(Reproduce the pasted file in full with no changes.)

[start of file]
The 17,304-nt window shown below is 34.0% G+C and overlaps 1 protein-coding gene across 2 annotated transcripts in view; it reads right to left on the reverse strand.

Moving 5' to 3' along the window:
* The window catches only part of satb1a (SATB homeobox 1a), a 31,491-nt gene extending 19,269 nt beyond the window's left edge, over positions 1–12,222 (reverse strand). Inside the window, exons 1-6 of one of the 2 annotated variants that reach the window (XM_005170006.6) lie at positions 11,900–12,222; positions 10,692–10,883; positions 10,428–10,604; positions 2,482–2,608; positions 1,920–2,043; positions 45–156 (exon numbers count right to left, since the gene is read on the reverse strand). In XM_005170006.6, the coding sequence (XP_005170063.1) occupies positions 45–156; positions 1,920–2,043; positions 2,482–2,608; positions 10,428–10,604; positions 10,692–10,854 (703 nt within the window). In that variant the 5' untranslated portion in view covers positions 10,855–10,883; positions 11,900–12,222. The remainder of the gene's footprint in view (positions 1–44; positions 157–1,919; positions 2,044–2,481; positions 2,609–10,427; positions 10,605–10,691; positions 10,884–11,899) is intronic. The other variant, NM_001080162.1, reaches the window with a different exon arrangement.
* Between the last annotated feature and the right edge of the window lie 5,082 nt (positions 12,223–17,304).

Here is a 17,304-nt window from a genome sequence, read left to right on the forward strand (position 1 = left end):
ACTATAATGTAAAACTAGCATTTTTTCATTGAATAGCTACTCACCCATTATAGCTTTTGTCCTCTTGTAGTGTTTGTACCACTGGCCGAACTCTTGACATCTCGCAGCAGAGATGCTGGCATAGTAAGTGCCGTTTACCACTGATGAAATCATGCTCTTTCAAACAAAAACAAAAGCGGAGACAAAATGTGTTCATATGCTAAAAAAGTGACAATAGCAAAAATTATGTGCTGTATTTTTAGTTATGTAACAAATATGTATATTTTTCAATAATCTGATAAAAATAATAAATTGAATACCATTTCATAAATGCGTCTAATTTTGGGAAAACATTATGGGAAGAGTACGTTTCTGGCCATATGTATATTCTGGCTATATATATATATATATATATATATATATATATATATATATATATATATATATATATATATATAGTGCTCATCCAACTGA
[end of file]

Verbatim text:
The 17,304-nt window shown below is 34.0% G+C and overlaps 1 protein-coding gene across 2 annotated transcripts in view; it reads right to left on the reverse strand.

Moving 5' to 3' along the window:
* The window catches only part of satb1a (SATB homeobox 1a), a 31,491-nt gene extending 19,269 nt beyond the window's left edge, over positions 1–12,222 (reverse strand). Inside the window, exons 1-6 of one of the 2 annotated variants that reach the window (XM_005170006.6) lie at positions 11,900–12,222; positions 10,692–10,883; positions 10,428–10,604; positions 2,482–2,608; positions 1,920–2,043; positions 45–156 (exon numbers count right to left, since the gene is read on the reverse strand). In XM_005170006.6, the coding sequence (XP_005170063.1) occupies positions 45–156; positions 1,920–2,043; positions 2,482–2,608; positions 10,428–10,604; positions 10,692–10,854 (703 nt within the window). In that variant the 5' untranslated portion in view covers positions 10,855–10,883; positions 11,900–12,222. The remainder of the gene's footprint in view (positions 1–44; positions 157–1,919; positions 2,044–2,481; positions 2,609–10,427; positions 10,605–10,691; positions 10,884–11,899) is intronic. The other variant, NM_001080162.1, reaches the window with a different exon arrangement.
* Between the last annotated feature and the right edge of the window lie 5,082 nt (positions 12,223–17,304).

Here is a 17,304-nt window from a genome sequence, read left to right on the forward strand (position 1 = left end):
ACTATAATGTAAAACTAGCATTTTTTCATTGAATAGCTACTCACCCATTATAGCTTTTGTCCTCTTGTAGTGTTTGTACCACTGGCCGAACTCTTGACATCTCGCAGCAGAGATGCTGGCATAGTAAGTGCCGTTTACCACTGATGAAATCATGCTCTTTCAAACAAAAACAAAAGCGGAGACAAAATGTGTTCATATGCTAAAAAAGTGACAATAGCAAAAATTATGTGCTGTATTTTTAGTTATGTAACAAATATGTATATTTTTCAATAATCTGATAAAAATAATAAATTGAATACCATTTCATAAATGCGTCTAATTTTGGGAAAACATTATGGGAAGAGTACGTTTCTGGCCATATGTATATTCTGGCTATATATATATATATATATATATATATATATATATATATATATATATATATATATATATATATAGTGCTCATCCAACTGA